An uncommonly known fact is that periodontal disease (disease of the tissues that support the teeth) is THE most common disease of the horse. It is even more common than colic, osteoarthritis or even greasy heel. So the chances are, your horse is likely to have some ‘tooth ache’ they can’t tell you about.

Horses often don’t show obvious signs of dental disease until it is very advanced. Signs like unpleasant breath, quidding (balling of feed in the cheek), dropping feed, excessive yawning and loss of condition or weight can all be signs that your horse has advanced dental disease. Sharp points and other issues causing pain can result in performance issues such as headshaking, resisting the bit or hanging.

Unlike humans, horses have hypsodont teeth – meaning that they are worn away by grinding and to replace this they continually erupt from the reserve tooth crown that sits within the jaw. As the horse gets older, these reserve roots get shorter until they eventually grow out and are worn away. Horses also have an upper jaw that is slightly wider than the lower jaw, meaning that as the teeth are worn down against each other during chewing, the outside of the upper set of cheek teeth and the inside of the lower set of cheek teeth often develop sharp points which can cause cheek ulceration, periodontal disease and pain. Regular smoothing of these edges (floating or rasping) makes the mouth much more comfortable. This can be done with either hand instruments or motorised tools (the use of motorized dental tools is restricted to veterinarians).

Malocclusions (overgrown and misaligned teeth) can occur in horses because of the continual eruption the teeth. These can cause pain, performance problems and also lead to further dental disease, so may need to be corrected. Due to the fact that teeth have nerves and blood vessels, corrections may need to be performed over several visits, as exposing these may cause the tooth to die.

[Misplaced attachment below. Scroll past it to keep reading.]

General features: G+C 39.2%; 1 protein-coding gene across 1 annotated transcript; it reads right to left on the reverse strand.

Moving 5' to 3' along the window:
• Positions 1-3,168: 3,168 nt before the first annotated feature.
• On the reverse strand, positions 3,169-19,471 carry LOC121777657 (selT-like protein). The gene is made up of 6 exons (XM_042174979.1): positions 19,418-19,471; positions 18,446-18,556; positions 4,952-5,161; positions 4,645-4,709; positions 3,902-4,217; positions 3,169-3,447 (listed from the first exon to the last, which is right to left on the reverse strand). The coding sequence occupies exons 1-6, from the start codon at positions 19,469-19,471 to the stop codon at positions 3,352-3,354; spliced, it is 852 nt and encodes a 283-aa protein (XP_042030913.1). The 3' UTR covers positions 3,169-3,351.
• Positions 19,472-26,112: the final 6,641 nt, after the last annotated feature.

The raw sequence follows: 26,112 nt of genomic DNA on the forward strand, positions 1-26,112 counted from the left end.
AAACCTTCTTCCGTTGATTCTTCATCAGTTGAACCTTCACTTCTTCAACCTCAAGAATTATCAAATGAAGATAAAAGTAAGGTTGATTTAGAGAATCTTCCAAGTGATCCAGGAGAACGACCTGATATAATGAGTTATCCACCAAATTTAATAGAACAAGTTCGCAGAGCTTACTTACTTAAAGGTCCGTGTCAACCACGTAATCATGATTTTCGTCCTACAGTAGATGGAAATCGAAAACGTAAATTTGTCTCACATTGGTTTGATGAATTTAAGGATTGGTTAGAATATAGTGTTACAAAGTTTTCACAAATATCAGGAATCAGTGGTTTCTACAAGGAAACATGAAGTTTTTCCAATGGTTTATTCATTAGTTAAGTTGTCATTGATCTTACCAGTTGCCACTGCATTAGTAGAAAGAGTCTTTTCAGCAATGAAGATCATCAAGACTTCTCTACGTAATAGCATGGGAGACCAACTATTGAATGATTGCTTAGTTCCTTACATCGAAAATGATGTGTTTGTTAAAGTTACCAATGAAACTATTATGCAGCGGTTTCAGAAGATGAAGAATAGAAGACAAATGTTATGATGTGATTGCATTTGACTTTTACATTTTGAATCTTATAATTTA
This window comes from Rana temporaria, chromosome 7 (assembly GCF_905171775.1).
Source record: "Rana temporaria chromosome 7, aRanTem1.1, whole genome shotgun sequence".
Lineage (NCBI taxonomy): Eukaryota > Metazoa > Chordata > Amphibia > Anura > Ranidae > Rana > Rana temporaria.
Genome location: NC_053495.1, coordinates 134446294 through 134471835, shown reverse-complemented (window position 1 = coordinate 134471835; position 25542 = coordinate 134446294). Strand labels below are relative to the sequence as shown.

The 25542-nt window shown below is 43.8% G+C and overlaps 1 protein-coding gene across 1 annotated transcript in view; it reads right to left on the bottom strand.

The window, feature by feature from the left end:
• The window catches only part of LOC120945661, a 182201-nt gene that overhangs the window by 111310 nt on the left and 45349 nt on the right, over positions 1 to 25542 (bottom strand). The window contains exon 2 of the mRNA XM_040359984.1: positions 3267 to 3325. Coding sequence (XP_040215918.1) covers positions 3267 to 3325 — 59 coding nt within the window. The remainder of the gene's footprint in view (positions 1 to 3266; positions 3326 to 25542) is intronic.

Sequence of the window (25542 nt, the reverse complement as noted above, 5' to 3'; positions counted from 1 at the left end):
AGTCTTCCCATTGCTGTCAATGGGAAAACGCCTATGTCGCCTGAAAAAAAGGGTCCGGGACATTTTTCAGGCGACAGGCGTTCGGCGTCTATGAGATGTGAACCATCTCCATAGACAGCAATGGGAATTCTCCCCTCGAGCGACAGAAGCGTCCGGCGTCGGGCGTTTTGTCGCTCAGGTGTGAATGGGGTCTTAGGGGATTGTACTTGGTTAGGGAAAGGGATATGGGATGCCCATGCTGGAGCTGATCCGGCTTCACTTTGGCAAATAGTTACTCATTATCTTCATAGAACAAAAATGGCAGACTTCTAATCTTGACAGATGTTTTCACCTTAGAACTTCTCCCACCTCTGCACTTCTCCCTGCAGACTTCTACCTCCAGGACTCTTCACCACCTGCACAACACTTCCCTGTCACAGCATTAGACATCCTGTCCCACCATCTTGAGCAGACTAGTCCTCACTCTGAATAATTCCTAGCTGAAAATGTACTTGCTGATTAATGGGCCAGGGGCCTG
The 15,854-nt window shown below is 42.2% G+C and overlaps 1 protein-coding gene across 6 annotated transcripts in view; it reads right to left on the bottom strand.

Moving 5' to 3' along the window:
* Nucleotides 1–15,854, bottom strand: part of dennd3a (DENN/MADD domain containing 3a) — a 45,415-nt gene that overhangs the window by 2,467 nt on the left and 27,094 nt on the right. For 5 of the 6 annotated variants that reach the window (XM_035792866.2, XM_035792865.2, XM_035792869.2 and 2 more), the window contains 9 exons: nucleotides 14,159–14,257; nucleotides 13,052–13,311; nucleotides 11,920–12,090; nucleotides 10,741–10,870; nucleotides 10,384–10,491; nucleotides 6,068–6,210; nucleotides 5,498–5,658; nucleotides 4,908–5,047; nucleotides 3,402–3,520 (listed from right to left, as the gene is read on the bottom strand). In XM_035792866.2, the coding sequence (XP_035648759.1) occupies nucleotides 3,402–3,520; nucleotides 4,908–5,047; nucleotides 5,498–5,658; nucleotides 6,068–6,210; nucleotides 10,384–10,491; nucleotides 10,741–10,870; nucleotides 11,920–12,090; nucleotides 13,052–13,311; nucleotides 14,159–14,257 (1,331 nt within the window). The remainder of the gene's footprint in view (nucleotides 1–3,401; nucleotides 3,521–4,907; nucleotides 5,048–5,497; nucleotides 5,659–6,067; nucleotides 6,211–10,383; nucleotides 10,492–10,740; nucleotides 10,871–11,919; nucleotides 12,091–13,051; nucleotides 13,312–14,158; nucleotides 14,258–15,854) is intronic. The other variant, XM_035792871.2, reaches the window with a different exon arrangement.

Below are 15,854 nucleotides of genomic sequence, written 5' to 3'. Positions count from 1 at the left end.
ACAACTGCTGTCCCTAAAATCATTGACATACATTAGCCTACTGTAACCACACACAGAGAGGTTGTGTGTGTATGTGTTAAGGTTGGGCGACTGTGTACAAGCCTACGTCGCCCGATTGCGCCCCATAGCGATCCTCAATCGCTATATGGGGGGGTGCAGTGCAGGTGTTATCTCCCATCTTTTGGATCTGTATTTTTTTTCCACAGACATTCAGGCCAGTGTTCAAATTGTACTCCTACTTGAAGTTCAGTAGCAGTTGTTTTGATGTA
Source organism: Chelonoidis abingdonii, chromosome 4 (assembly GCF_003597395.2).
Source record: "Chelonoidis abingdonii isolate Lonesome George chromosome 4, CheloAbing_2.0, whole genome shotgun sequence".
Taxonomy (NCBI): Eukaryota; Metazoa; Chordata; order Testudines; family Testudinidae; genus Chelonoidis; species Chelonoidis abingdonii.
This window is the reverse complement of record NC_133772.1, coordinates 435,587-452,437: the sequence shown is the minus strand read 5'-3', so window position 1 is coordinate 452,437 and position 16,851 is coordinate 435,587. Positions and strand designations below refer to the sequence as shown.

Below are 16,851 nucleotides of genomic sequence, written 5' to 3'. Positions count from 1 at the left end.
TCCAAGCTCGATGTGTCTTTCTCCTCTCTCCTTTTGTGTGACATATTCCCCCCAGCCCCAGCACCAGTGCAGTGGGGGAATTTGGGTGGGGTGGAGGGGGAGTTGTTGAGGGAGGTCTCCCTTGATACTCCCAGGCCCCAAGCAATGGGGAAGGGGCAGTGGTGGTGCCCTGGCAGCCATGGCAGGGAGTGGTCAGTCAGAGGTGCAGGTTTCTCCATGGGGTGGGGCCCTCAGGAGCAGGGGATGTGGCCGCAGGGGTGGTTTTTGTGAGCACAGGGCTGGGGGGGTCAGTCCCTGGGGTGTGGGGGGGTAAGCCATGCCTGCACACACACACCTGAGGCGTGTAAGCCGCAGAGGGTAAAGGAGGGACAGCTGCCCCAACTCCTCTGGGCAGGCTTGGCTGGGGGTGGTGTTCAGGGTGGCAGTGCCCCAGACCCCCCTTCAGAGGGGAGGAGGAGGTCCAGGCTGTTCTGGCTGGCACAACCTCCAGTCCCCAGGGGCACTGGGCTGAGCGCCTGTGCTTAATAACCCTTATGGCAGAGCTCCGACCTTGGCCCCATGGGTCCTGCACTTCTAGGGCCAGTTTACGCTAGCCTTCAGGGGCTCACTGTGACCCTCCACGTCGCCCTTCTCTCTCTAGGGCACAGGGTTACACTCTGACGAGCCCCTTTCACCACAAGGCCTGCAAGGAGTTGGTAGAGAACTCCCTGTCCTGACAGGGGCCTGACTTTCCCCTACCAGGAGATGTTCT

The periodontal tissues comprise of the gingiva (the gum around the tooth), alveolar bone (tooth sockets) and periodontal ligaments (which holds the tooth to the bone). Periodontal disease occurs when bacteria proliferate around the teeth and gums, which can cause the periodontal tissues to deteriorate leading to more bacteria trapped around the tooth in a vicious cycle. This often begins with feed becoming trapped in an abnormal space between cheek teeth (diastema).  Eventually the teeth can become loose and move as the horse chews, which can be extremely painful.  In older horses it also means earlier loss of teeth. Periodontal disease can even sometimes allow bacteria to enter the bloodstream resulting in problems further away than just the mouth. Thorough and regular dental checks are a crucial part of preventing periodontal disease and other dental problems. Meaning that any problems can be identified and preventative treatment initiated early before they progress to unmanageable conditions.

A full dental examination often requires sedating the horse to allow us to have a thorough look inside the mouth to identify and correct any problems.  We recommend that horses under six should be seen twice a year due to the changes that occur when the permanent (adult) teeth are erupting, horses over six once a year, and horses over twenty twice a year.  Call us today to schedule an appointment.


Equine Dental Vet

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